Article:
Ramble House just published The Sword of Thongor so the cover artwork isn’t available online yet. In its place, I’m providing one of my favorite Thongor covers instead. Thongor was created by Lin Carter as a Conan clone. If you’re a fan of Robert E. Howard’s barbarian, then you’ll feel right at home with the Thongor series. Like Conan, Thongor travels around getting in trouble. Plenty of sword fights and action propel the books. No doubt Robert E. Howard was the more talented writer, but Lin Carter manages to capture some of the Conan magic in his Thongor series. Robert M. Price is the executor of Lin Carter’s estate. He’s a fan of the Thongor series and decided to write a sequel. Richard A. Lupoff provides an informative Introduction. If you’re a fan of Sword & Sorcery novels, The Sword of Thongor will entertain you. GRADE: B
1. Young Thongor, by Lin Carter, Robert M. Price, and Adrian Cole (Wildside Press, 2012) (ISBN 978-1-4344-4101-0)
2. The Wizard of Lemuria (1965; revised/expanded as Thongor and The Wizard of Lemuria (1969)). In his introduction to the revised edition, “A Word from the Author”, Carter reveals that the revisions consist of restoring certain passages cut by the editor from the first edition, conforming certain portions of the book to details described in later books of the series, and adding a few thousand words of new material.
3. Thongor of Lemuria (1966; revised/expanded as Thongor and the Dragon City (1970))
4. Thongor Against the Gods (1967)
5. Thongor in the City of Magicians (1968)
6. Thongor at the End of Time (1968)
7. Thongor Fights the Pirates of Tarakus (1970)

11 thoughts on “FORGOTTEN BOOKS #397: THE SWORD OF THONGOR By Robert M. Price

  1. Jerry House

    Carter was actually a pretty good writer, but he refused to abandon his fanboy sentimentalism. As such, I can only take him in small doses, but when I do I enjoy him. His editing of Ballantine’s Adult Fantasy series, coming on the coattails of the Tolkien boom, was an important and influential step in popularizing that genre. I met him once; he seemed friendly, smart, and — need I say it? — just a tad weird.

    1. george Post author

      Jerry, I’m like you: Lin Carter in small doses. When Lin Carter edited the BALLANTINE ADULT FANTASY series, he created a whole new audience.

      1. Jim Taylor

        Try the best of the Conan stories before you give up on them. “Tower of the Elephant ” is the only Howard story I know of that is included in a college textbook “Prentice Hall Anthology of Science Fiction & Fantasy”Fritz Lieber once wrote ” The best Conan stories are Howard’s best. “The People of the Black Circle”can be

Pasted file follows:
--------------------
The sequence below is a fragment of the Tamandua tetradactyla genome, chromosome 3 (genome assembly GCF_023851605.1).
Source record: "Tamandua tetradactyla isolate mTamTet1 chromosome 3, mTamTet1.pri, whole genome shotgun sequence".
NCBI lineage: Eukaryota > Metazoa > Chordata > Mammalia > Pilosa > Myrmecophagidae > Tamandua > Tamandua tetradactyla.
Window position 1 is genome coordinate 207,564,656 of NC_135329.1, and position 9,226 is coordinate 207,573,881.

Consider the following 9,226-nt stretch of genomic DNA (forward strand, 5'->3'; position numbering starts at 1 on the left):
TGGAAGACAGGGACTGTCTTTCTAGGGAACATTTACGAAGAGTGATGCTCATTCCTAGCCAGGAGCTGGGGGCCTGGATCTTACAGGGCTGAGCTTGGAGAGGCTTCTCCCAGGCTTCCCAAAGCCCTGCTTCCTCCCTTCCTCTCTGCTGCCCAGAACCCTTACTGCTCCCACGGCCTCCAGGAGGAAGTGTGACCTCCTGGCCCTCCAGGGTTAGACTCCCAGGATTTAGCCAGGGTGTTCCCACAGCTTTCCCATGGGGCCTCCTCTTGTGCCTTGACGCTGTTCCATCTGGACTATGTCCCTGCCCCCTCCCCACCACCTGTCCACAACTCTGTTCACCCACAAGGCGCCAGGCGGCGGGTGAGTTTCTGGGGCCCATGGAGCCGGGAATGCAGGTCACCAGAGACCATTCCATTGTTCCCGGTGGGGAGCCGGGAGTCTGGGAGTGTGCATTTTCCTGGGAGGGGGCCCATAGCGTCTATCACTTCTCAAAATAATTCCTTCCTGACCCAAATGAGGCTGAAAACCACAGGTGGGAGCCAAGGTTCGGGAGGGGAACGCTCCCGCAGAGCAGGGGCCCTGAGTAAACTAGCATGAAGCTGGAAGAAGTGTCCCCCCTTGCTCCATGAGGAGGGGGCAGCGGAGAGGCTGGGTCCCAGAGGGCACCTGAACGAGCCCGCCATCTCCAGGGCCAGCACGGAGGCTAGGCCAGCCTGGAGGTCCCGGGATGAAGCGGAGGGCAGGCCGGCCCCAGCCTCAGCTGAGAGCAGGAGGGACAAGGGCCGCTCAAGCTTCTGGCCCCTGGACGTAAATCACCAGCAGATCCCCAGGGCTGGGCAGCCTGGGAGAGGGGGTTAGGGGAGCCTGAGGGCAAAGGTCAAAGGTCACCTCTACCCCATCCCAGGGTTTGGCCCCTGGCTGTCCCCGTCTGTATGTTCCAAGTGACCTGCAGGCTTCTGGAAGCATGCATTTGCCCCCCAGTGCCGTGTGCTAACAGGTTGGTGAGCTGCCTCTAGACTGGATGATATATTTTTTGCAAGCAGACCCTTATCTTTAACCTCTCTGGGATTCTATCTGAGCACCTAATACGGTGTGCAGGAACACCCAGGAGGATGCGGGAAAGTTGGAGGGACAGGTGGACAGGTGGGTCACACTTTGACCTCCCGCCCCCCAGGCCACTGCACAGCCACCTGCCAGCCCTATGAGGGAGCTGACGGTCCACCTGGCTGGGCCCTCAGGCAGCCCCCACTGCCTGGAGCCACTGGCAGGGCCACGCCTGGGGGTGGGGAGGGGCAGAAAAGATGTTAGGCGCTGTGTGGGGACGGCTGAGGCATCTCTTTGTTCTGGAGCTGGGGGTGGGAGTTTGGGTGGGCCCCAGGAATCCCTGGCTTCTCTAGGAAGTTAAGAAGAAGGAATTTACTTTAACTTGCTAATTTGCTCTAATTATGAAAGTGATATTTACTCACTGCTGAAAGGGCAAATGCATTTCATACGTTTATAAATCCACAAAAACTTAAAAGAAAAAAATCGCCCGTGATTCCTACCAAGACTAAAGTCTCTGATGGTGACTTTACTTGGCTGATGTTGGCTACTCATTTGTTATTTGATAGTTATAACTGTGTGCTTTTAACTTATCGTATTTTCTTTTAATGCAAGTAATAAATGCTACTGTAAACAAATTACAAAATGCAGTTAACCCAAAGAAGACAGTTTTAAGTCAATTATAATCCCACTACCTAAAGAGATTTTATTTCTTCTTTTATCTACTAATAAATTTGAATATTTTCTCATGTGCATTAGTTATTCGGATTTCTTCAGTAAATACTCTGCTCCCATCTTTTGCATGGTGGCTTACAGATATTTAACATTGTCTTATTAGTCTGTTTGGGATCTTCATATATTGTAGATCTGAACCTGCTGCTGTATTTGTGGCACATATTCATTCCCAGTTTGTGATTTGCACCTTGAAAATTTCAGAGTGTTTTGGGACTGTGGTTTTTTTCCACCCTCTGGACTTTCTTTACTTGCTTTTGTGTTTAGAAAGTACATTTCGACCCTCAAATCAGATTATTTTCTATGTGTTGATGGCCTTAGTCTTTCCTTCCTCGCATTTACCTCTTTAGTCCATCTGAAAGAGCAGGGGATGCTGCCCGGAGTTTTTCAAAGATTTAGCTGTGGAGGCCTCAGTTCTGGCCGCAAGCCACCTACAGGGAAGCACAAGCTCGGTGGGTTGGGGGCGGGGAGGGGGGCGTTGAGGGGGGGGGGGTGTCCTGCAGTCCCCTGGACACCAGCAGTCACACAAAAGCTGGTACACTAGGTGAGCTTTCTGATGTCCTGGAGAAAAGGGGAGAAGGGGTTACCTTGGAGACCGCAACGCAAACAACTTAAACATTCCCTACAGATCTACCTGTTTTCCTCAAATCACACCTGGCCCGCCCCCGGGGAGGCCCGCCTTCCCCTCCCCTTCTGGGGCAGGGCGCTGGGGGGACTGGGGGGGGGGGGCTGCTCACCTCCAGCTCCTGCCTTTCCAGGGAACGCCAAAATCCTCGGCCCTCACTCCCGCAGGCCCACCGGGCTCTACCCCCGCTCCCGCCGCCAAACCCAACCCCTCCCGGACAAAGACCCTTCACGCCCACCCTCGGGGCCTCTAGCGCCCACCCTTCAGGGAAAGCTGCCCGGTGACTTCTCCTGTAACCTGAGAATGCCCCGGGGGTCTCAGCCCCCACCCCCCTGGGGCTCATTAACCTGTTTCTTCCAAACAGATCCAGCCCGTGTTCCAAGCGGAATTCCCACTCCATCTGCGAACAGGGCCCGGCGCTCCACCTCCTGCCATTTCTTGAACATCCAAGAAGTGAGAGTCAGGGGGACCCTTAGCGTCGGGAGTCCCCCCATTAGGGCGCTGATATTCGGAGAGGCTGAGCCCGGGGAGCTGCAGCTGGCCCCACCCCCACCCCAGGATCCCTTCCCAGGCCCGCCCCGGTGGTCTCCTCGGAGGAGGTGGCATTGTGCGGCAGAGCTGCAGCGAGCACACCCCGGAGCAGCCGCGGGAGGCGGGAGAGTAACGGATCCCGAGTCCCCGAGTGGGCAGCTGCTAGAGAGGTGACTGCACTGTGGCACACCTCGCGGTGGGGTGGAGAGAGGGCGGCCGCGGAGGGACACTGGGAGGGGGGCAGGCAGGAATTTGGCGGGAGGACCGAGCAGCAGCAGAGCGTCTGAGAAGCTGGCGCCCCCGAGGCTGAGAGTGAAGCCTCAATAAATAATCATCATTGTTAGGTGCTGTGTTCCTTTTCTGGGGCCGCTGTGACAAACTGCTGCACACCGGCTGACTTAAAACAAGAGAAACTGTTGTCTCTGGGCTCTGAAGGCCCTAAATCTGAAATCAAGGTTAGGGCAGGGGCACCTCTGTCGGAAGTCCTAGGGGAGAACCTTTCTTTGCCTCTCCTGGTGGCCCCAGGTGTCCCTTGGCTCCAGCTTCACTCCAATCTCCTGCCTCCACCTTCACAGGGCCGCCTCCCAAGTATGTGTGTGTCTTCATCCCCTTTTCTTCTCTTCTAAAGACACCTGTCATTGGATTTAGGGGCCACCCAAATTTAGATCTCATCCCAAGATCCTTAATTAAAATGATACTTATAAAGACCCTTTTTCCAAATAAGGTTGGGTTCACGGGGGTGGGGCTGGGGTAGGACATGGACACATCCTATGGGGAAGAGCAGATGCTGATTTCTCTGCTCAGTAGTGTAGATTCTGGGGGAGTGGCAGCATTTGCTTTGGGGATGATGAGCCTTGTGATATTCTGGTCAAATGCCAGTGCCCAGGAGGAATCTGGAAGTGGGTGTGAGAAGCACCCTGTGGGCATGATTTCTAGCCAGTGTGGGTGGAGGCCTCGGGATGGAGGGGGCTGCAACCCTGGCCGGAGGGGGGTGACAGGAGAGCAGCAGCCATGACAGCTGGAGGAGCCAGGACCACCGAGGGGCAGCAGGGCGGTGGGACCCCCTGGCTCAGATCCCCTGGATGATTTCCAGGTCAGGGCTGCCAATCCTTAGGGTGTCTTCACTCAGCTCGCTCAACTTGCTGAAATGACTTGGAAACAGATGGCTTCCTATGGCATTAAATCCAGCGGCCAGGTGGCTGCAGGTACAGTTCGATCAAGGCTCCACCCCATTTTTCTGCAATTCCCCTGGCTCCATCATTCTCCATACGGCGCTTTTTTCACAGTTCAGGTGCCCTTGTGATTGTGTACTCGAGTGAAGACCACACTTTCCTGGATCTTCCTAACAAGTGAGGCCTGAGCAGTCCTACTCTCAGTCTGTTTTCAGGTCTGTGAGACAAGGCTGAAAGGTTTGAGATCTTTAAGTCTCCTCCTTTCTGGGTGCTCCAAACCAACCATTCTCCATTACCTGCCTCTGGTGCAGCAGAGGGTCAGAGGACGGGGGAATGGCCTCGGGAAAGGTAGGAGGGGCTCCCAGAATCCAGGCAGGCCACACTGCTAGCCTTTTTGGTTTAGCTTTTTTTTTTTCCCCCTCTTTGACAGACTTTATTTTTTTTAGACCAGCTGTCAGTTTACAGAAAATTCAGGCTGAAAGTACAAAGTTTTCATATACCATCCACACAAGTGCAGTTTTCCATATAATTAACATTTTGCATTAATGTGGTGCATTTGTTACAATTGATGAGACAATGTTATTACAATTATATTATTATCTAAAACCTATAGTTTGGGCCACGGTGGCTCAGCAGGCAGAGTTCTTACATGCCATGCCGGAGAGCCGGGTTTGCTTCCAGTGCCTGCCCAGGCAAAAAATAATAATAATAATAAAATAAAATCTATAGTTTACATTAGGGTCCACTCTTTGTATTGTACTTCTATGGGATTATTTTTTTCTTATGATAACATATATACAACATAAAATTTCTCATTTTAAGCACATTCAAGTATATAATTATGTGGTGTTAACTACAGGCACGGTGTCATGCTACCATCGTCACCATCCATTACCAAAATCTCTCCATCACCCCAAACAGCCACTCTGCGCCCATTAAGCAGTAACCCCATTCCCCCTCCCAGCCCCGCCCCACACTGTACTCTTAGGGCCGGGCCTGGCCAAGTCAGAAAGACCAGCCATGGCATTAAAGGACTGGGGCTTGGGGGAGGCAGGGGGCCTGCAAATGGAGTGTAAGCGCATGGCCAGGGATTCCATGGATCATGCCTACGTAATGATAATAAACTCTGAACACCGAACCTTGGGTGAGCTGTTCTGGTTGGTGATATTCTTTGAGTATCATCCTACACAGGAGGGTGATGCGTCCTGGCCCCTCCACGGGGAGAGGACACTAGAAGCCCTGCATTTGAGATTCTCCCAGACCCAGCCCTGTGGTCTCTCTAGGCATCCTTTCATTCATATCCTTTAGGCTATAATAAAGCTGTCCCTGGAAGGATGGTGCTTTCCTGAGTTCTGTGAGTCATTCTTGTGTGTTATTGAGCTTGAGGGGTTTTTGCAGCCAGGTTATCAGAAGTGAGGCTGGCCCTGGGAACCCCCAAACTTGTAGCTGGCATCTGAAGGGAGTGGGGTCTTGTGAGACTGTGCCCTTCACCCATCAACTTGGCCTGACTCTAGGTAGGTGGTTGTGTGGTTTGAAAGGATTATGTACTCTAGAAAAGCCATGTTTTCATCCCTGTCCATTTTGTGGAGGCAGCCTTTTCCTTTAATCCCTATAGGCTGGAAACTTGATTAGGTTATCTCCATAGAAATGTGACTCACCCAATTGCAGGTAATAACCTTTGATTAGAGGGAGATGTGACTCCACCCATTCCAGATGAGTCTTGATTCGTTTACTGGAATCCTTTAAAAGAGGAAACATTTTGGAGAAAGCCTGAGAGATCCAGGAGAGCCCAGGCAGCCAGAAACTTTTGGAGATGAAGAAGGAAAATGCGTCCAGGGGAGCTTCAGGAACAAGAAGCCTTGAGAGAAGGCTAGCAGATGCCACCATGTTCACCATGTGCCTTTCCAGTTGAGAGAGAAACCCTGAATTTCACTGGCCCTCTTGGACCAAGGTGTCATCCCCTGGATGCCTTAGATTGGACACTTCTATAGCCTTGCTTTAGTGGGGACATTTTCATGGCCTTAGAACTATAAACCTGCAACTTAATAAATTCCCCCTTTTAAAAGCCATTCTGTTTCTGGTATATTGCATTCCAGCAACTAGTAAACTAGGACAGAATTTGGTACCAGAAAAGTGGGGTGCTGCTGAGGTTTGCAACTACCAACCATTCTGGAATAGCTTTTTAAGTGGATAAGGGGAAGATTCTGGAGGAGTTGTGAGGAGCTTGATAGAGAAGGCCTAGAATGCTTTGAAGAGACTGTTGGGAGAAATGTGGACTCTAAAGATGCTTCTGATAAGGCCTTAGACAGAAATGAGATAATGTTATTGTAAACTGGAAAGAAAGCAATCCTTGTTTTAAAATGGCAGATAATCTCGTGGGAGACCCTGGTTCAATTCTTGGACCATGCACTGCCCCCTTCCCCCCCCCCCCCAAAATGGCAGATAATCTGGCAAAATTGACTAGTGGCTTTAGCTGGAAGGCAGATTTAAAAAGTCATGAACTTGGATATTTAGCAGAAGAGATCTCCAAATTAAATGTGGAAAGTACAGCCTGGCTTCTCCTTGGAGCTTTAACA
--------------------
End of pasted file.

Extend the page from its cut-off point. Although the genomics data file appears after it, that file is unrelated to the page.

compared without straining to the melodramas of Marlowe. It has
        stirring language,strong motives,awesome sorcerers,brilliant magical
        devices,sympathetic hero-villains, & a Conan subdued enough to make the outcome interesting.” After that, there’s ” Beyond the Black River” ( which will surprise you and remind you more of James Fenimore Cooper than any other Sword & Sorcery story.) You must read “A Witch Shall Be Born”- a lesser Conan story but it contains the famous crucifixion scene which was the best writing of Howard’s career ! Other of the better Conan stories are “Rogues in the House”, “Queen of the Black Coast”, “Shadows of Zamboula” with its memorable cobra dance, “Shadows in the Moonlight’ with its wooded isle of iron statues that come to life when the moon shines, “The Scarlet Citadel” with battles, rival sorcerers & a descent into hell., “The Black Colossus” with its wizard raised from the dead, seeking to revive a vanished empire & it also has the strongest openings of any of the Conan stories ( which may have inspired the opening to “Raiders of the Lost Ark”). I must also add a “lesser” Conan story , “The God In The Bowl” because it gave me the worst nightmare of my life about a snake with a human head.

      2. george Post author

        Jim, thank you for that eloquent enforcement of Robert E. Howard’s Conan stories. Even after all these years, I think they’re underrated.

  2. Carl V. Anderson

    The cover looks like the work of Vincent di Fate. Not sure if it is him or not, but I love his work.

    I agree with you and Jim, the Conan stories are very underrated and make for excellent reading. I’ll have to give this a try.


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